Corruption, Drugs, Gangs, and More
Investigators on scene following a shootout near the border. | Photo Gallery
On the Southwest Border
Corruption, Drugs, Gangs, and More
The U.S. border with Mexico extends nearly 2,000 miles, from San Diego, California to Brownsville, Texas. At too many points along the way, criminals ply their trade with surprising ease and devastating results.
About This Series
Drug cartels transporting kilos of cocaine and marijuana, gangs who think nothing of kidnapping and murder, traffickers smuggling human cargo, corrupt public officials lining their pockets by looking the other way—any one of these offenses represents a challenge to law enforcement.
Taken together, they constitute a threat not only to the safety of our border communities, but to the security of the entire country.
During the next several weeks, FBI.gov will take you to the Southwest border for a firsthand look at our efforts there to fight crime. We will take you to San Diego—home of the world’s busiest port of entry—and across the border into Tijuana. We will also visit El Paso, Texas, whose sister city in Mexico—Juarez—has become as deadly as any war zone thanks to the drug cartels.
In articles, pictures, and video, we will chronicle the Bureau’s efforts to combat Southwest border crime through our participation in drug, violent crime, and public corruption task forces; our extensive intelligence-gathering efforts; and our vital partnerships with Mexican law enforcement.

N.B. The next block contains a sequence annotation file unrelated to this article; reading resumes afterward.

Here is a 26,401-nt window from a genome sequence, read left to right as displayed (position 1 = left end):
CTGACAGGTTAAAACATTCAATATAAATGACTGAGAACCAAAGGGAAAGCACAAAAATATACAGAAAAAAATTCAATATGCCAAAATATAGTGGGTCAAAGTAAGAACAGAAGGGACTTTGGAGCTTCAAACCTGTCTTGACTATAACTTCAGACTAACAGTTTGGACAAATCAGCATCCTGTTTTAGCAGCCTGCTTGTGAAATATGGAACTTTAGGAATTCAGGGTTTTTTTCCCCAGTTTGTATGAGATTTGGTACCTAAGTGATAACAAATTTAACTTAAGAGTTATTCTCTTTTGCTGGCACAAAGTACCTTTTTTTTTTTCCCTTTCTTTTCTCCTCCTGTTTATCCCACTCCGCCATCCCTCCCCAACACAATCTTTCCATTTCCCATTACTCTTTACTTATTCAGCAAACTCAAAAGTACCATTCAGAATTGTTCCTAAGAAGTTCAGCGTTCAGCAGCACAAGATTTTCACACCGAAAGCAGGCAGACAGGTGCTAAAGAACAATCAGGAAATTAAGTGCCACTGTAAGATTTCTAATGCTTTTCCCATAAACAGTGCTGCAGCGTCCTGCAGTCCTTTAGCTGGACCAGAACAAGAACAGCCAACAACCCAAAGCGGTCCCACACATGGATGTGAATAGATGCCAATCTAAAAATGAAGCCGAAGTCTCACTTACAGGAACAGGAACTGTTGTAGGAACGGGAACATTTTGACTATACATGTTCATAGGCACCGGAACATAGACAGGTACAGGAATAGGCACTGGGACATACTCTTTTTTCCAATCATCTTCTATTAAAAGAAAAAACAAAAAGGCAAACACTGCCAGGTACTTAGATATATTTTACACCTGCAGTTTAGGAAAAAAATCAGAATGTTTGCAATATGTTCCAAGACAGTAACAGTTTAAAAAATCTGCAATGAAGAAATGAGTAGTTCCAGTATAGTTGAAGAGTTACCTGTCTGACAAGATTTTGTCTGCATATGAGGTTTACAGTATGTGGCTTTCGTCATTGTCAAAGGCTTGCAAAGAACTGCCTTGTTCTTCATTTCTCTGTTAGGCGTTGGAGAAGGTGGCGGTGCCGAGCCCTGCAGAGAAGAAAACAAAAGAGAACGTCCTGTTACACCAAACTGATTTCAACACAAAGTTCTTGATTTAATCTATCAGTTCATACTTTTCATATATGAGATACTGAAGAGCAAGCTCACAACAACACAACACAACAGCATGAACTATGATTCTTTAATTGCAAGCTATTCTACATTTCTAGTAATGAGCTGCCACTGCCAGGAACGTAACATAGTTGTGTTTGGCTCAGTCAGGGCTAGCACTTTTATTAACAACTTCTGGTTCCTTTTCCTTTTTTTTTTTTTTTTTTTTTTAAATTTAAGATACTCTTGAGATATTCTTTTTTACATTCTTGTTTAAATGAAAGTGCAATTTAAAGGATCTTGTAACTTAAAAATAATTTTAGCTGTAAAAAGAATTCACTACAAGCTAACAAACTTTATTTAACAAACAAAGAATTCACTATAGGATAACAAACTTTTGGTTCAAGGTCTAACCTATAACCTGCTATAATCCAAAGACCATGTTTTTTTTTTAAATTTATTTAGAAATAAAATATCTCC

Despite our continuing successes, however, much work is left to be done.
“With such a great expanse of territory to cover,” said Kevin Perkins, assistant director of our Criminal Investigative Division, “there are places where the border is permeable. In some areas of the desert, people can cross illegally at will, and they do. The U.S. government has built fences and other barriers that our adversaries are continually trying to defeat, and in some cases they are defeating them,” he added. “Either they're tunneling under, flying over, or actually cutting through the various defenses we've put up.”
The cartels make billion-dollar profits trafficking drugs. Gaining and controlling border access is critical to their operations. They maintain that control through bribery, extortion, intimidation, and extreme violence. Some areas on the Mexican side of the border are so violent they are reminiscent of the gangster era of Chicago in the 1930s or the heyday of the Mafia’s Five Families in New York. In Tijuana, for example, a man who came to be known as "The Strew Maker"—El Pozolero—worked for one of the cartels dissolving hundreds of murder victims in acid to dispose of the evidence. In Juarez, decapitated heads of murdered cartel members have been displayed on fence posts to intimidate rivals.
“We think al Qaeda is violent,” said one of our senior agents in El Paso, “but the cartels here are often just as willing to resort to extreme brutality and bloodshed to carry out their objectives.”
The disturbing level of violence sometimes overshadows the national security risks along the border, Perkins said. “Unfortunately, there are border guards who are corrupt—people who can wave vehicles through checkpoints. Those vehicles could contain narcotics or illegal aliens, but they could also be pieces to the next dirty bomb brought into the country by terrorists. We are working very hard to make sure that doesn’t happen.”